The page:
Call it "Match Point" for Allen

After a string of movies that were critically panned and commercially ignored (Anyone remember "The Curse of the Jade Scorpion?" Anyone? Anyone at all?), Woody Allen is back with "Match Point," a noir-ish, engrossing film about the dark side of luck with decidedly more body and darkness than his recent offerings.

When the audience meets Chris Wilton (Jonathan Rhys-Meyers) he's a fading tennis pro who, after pulling himself up and out of Ireland by the bootstraps, is calling a middling career quits. A few key points and therefore matches — Chris tells the viewer in a voiceover — separated him from greatness; now he's applying to be an instructor at a posh London tennis club looking down the barrel at a future of helping arthritic old money work on its groundstrokes.

Chris' chances take a drastic turn (for better? Or for worse?) when he befriends his student Tom Hewett (Matthew Goode), the affable son of a wealthy family. Chris and Tom's friendship is barely a lesson old when Tom begins ingratiating Chris to the Hewett family and fortune — he immediately invites him to the opera, and thereafter to various dinners, plays and weekends in the country. In no time at all, Tom's father has offered Chris a job, and mousy Chloe Hewett (Emily Mortimer) has fallen in love with him.

Of course, such a rosy existence can't last forever, but it's definitely a consolation to Chris that the wrench that inevitably gets thrown into his string of lucky breaks looks good in a white linen sundress. Nola Rice (Scarlett Johansson) is Tom's fiancée, but from the moment she makes her entrance in said garment, she and Chris do little to resist their near-magnetic attraction to one another. Soon Chris finds himself jeopardizing a posh life among the Hewetts with a relationship with Nola. To reveal more about the plot would be to give too much away, but the movie's tagline — "Temptation Passion Obsession" — is a fair indicator of its turn of events.

Moviegoers looking for the champagne fizz of "Annie Hall" or the comical neuroses of many Allen characters should look elsewhere. In its darkness and subject matter, "Match Point" is a decidedly un-Allen-esque film. And while it's not masterpiece, it's not a shabby source of entertainment either.

Apparently riding the current waves of appetite for love triangles and dirty secrets that have carried the likes of "Desperate Housewives" to the top, "Match Point" invests heavily in Chris and Nola's affair. Rhys-Meyers and Johansson don't let Allen down — they provide the passionate, heedless affair this movie needs to have at its core — and, in turn, Allen never misses a chance to showcase their physical attractiveness. Rhys-Meyers, Johansson and Mortimer all turn in sound performances and the film's pleasing visuals and juicy story lines relieve it of any dull moments.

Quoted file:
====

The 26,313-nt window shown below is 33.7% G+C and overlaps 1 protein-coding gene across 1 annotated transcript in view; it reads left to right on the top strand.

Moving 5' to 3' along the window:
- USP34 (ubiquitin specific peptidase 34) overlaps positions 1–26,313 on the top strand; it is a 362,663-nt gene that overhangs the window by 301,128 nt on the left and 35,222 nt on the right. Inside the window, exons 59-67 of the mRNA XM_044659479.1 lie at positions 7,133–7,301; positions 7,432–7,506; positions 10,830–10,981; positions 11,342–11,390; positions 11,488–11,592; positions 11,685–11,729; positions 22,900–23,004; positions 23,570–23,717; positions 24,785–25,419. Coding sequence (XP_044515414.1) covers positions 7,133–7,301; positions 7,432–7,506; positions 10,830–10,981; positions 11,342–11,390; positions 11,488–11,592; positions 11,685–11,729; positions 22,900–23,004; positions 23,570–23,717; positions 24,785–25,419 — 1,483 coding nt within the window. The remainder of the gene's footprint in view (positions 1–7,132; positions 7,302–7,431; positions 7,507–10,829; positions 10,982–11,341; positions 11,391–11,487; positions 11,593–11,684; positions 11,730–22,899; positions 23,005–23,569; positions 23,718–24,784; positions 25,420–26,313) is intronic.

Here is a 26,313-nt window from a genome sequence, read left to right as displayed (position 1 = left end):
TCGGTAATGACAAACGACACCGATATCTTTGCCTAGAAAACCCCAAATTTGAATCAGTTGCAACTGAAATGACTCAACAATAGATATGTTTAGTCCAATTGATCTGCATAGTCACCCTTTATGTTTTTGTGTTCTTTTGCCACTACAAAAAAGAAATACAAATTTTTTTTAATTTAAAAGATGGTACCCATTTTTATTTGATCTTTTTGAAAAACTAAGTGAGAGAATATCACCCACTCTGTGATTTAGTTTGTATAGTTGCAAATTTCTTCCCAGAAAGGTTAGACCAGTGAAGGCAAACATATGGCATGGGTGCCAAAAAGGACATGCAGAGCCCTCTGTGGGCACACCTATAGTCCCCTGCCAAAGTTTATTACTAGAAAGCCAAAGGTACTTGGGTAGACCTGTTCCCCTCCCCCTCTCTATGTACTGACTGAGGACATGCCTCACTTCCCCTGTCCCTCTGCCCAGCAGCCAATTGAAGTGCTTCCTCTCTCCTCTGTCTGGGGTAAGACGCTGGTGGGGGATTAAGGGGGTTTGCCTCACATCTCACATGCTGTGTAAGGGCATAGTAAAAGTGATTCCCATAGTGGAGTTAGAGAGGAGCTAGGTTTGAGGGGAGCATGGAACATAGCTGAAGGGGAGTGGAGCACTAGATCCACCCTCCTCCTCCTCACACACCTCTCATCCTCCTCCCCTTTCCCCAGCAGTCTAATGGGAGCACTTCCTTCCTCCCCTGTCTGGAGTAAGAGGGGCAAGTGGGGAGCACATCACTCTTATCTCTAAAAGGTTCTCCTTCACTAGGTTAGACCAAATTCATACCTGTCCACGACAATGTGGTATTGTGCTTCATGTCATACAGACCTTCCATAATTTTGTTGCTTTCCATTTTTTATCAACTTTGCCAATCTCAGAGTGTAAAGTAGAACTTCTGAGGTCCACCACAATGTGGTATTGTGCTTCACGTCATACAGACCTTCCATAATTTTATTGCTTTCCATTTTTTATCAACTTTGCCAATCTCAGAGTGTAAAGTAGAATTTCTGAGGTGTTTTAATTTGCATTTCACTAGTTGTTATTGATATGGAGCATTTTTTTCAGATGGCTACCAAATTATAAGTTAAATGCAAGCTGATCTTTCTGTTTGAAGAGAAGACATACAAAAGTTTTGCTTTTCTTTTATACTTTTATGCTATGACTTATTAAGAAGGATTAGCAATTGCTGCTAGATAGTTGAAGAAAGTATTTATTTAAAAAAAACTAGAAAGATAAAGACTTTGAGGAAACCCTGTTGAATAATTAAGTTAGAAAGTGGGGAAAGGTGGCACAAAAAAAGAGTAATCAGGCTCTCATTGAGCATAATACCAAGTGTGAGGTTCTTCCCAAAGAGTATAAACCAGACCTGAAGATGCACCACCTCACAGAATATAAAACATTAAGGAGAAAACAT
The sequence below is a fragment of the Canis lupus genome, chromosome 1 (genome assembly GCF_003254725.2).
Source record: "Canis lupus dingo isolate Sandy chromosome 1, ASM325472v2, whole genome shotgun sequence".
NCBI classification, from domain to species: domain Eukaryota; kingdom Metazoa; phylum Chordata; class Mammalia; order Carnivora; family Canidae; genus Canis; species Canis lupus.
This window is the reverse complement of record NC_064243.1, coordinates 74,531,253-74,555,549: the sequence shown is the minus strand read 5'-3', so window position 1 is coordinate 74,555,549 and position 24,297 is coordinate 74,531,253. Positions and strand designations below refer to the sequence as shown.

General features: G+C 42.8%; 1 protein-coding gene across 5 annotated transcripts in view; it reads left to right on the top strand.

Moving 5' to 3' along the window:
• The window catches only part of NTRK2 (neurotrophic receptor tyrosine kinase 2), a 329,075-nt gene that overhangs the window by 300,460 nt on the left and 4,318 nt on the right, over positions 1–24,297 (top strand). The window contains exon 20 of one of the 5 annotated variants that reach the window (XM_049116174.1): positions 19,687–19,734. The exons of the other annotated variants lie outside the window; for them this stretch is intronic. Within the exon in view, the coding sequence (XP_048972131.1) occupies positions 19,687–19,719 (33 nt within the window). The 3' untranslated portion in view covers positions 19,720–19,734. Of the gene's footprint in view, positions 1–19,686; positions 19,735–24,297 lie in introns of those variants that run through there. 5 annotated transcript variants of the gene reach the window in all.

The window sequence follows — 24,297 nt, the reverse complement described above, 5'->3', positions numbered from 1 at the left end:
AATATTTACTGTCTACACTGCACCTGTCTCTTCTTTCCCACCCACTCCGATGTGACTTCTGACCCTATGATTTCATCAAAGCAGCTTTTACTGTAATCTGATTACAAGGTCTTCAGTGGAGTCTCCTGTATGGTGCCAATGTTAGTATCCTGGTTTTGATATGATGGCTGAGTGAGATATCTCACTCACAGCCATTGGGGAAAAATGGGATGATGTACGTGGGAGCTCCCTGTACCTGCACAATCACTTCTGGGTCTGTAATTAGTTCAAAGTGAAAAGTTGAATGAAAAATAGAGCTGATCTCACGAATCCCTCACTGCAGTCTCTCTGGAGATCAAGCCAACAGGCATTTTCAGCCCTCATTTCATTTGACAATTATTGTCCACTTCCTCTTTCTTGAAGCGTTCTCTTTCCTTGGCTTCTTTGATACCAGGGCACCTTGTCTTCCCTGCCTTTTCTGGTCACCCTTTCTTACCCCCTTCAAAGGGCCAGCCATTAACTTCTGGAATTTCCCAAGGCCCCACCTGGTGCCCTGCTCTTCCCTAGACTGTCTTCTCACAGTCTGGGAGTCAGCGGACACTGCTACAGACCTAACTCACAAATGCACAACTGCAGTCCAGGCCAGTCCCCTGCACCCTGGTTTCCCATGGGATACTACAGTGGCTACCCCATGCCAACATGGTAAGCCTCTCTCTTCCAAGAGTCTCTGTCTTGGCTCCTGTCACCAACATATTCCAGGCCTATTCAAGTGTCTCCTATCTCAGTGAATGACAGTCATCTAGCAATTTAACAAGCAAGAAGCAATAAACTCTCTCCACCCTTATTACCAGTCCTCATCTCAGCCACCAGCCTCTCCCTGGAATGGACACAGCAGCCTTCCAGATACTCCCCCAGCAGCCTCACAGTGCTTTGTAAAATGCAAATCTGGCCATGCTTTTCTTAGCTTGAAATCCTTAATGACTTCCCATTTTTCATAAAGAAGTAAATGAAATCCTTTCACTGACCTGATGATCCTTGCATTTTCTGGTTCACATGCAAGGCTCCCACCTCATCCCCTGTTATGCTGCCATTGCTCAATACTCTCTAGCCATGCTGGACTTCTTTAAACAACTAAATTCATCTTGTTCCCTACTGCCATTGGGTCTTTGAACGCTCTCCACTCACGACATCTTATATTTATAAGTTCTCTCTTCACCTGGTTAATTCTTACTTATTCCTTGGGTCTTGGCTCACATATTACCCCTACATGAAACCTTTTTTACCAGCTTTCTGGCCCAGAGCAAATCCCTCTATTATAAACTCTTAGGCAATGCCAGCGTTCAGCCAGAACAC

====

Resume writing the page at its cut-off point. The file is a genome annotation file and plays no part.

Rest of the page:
That said, "Match Point" has its soft spots. One is a dogmatic adherence to the script. A dinner table scene, for example, was acted with an appropriate sense of conviviality, but the dialogue was unsuitably stiff and heavy. And, though it's clear that Chloe will fall in love with Chris (this movie doesn't shy away from certain obvious conclusions), she was still forced to make doe eyes at him in the darkened opera box. A different director, perhaps a younger one not so self-consciously aware of his own history, would've gotten rid the doughy dialogue and let Mortimer express Chloe's infatuation in a subtler, more appropriate way.

Unfortunately, Chloe's painfully obvious doe eyes are only one symptom of this film's pervasive blatantness. In one scene, Chris is dressed in all black as he talks surreptitiously to Nola on his cell phone while other picnic guests, including Chloe, are dressed in all white and are bathed in sunshine. Sure, noir films never place subtlety very high on the list of production values, but when a movie essentially hits its viewers over the head and says "Look! Look!" in an effort to get its messages across, something is gratingly askew, if not outright wrong.

Overall, "Match Point" fulfills its destiny — it's a piece of entertainment worth the price of a ticket but not a candidate for Allen's highlight reel.

Grade: B